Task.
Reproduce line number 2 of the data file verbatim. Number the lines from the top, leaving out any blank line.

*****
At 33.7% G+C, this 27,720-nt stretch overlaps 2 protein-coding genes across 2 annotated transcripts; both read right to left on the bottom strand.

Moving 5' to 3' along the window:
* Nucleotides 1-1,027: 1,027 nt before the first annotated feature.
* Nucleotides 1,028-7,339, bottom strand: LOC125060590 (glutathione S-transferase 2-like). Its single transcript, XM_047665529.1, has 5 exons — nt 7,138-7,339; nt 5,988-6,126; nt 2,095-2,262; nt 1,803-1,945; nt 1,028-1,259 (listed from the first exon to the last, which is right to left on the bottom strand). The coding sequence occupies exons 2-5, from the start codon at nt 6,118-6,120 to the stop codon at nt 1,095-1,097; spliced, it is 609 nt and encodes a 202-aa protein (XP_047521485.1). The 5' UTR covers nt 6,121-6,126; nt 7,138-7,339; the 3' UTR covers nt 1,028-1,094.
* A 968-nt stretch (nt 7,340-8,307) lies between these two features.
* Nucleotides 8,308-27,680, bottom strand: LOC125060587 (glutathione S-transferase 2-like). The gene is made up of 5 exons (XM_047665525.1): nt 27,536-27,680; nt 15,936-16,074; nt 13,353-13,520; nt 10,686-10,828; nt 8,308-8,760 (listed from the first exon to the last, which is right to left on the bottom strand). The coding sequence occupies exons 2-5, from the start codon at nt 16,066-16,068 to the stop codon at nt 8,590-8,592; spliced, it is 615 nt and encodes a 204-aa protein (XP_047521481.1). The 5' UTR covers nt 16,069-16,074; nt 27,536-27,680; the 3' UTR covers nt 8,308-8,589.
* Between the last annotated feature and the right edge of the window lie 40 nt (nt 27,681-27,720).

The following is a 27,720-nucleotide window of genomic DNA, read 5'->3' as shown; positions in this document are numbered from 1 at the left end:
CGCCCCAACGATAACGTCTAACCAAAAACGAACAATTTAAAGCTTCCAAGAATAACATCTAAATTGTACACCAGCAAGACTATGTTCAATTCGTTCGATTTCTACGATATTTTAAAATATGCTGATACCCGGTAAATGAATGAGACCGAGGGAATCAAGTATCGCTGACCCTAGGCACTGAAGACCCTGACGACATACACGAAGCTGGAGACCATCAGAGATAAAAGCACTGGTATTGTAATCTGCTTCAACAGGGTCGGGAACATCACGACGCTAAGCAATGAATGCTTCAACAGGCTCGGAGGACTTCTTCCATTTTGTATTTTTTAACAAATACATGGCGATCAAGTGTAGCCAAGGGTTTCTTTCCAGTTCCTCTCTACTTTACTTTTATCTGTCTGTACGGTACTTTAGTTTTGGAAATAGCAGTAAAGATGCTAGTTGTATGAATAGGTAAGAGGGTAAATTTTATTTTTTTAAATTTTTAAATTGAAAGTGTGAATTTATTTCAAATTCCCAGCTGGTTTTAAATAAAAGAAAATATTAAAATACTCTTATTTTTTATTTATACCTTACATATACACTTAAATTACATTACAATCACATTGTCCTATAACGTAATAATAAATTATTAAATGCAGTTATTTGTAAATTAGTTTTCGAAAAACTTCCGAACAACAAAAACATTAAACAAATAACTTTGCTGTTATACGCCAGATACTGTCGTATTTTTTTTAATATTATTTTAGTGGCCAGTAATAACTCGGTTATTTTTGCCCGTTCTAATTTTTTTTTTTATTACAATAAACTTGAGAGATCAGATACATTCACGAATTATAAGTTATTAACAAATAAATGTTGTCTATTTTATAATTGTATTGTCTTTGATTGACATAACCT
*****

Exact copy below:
Moving 5' to 3' along the window: